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In other images, we see the building itself, and if the renderings are accurate, it is a thing of beauty, far surpassing the plodding gaucheries of Christian de Portzamparc’s One57.

Recalling a conceptualist sculpture by artist Sol Lewitt, it rises up as a sequence of perfectly square modules along its entire height, without any of the distinction between base, shaft or summit that is the norm with more traditional skyscrapers. Other than what looks to be two-story mechanical cores placed at intervals every 12 floors, there is nothing to give a sense of scale to the building. The sense of pure geometry, the almost polemical denial of scale, only enhances the sense of immensity. As it rises, 432 Park asserts itself like a cross between a bean-pole and a No. 2 Ticonderoga, while the forest of high-rises that have defined Midtown for the past three generations barely seems to come up to its knees. There is beauty in that freakish thinness, in the almost-absurd notion that something so slight could rise so high with so little visible support.

Even more revolutionary than the height, however, is that it’s a residential tower. It would be astounding enough to work 1,400 feet above Manhattan, but to awaken there would be an almost metaphysical experience. Or so the developers hope. And if they are right, then the topmost apartment will represent a trophy so tempting that its price will dwarf any of the fabled tallies for 15 Central Park West (Sandy Weill’s former penthouse there, of course, sold to Russian billionaire Dmitry Rybolovlev for $88 million) and One57 (where a unit is reportedly in contract for $90 million).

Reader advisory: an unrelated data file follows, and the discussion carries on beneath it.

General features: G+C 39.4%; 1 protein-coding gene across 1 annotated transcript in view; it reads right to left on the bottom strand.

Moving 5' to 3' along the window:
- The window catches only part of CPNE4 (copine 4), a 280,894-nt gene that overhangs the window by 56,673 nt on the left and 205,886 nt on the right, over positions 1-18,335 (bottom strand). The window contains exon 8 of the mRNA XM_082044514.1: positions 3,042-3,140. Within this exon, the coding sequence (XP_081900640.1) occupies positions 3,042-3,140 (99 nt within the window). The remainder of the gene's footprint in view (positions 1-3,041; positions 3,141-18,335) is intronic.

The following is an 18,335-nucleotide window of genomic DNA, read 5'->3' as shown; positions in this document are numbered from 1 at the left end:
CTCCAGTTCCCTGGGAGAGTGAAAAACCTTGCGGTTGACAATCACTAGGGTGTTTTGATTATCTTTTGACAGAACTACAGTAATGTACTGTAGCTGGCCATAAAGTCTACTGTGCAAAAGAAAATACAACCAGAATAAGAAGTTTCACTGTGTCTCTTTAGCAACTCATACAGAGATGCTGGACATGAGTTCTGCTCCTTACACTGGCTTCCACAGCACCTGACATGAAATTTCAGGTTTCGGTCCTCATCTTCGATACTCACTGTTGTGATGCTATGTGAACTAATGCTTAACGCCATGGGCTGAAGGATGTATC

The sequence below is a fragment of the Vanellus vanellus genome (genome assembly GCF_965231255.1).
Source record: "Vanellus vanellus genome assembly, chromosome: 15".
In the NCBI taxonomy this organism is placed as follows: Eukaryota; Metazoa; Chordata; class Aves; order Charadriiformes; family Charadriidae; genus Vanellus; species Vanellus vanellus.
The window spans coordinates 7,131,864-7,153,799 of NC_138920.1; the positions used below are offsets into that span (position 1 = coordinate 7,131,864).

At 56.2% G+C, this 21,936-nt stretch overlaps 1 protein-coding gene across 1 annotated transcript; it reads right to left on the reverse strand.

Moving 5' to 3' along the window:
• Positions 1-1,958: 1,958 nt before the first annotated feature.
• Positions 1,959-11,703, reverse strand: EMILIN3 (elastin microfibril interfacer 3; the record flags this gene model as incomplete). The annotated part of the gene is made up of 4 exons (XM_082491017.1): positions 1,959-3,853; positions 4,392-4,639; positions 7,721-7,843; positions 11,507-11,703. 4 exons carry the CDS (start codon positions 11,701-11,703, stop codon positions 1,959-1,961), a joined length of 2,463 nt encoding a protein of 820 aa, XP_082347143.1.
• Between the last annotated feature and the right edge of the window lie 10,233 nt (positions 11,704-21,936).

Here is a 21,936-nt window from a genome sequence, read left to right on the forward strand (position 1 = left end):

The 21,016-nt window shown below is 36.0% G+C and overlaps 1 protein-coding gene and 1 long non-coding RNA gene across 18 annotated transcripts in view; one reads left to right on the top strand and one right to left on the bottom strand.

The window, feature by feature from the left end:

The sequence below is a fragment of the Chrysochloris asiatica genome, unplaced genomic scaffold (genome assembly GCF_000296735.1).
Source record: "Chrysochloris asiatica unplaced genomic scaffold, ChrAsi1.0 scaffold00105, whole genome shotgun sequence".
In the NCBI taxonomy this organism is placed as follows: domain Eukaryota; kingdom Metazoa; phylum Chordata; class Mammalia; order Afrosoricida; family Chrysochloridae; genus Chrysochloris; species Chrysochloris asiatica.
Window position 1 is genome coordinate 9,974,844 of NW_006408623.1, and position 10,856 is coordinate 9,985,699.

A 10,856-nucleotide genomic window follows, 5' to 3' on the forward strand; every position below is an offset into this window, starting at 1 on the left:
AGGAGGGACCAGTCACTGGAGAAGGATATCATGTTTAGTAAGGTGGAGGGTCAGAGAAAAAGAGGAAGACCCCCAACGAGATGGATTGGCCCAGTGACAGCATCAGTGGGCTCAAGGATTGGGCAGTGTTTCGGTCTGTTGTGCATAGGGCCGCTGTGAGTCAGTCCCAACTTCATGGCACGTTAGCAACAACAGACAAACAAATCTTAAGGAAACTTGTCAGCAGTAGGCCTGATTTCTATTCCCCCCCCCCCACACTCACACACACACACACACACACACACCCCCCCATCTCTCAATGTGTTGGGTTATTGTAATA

This reinvention of the typology of the skyscraper for residential use is a result, in Manhattan, of the desire — which began with the colonizing of Soho in the 1980s — of younger buyers, in their attraction to centers of art and culture, to inhabit areas of the city that had originally been zoned for commercial use.

But that cannot be the entire explanation for buildings like 432 Park and One57. There are other residential buildings in their vicinity, some of them quite tall, like Cesar Pelli’s Carnegie Hall Tower, at 152 West 57th Street. Nor is the skyscraper’s reinvention a question of technology, since the engineering skills that will eventually create 432 Park are not greatly different from those that gave us the Empire State Building more than 80 years ago.

This ambition — combined with the Bloomberg administration’s massive rezoning efforts — has resulted in condo towers taller than anything that has been seen here or anywhere else.

If 432 Park, which will consist of glass cladding over a concrete core, turns out as well as its renderings promise, it will be perhaps the defining landmark north of the Financial District — at least when viewed from north of 59th Street, where it will rise in glorious isolation above the lowlier skyscrapers, including One57, that now define the skyline of Central Park South.

And together with One Madison Park — the perilously thin Cetra/Ruddy-designed tower that’s been unfairly maligned — 432 Park suggests that finally, after all the hype about starchitects coming to the Big Apple, some genuinely distinguished architecture is being created once again in Manhattan.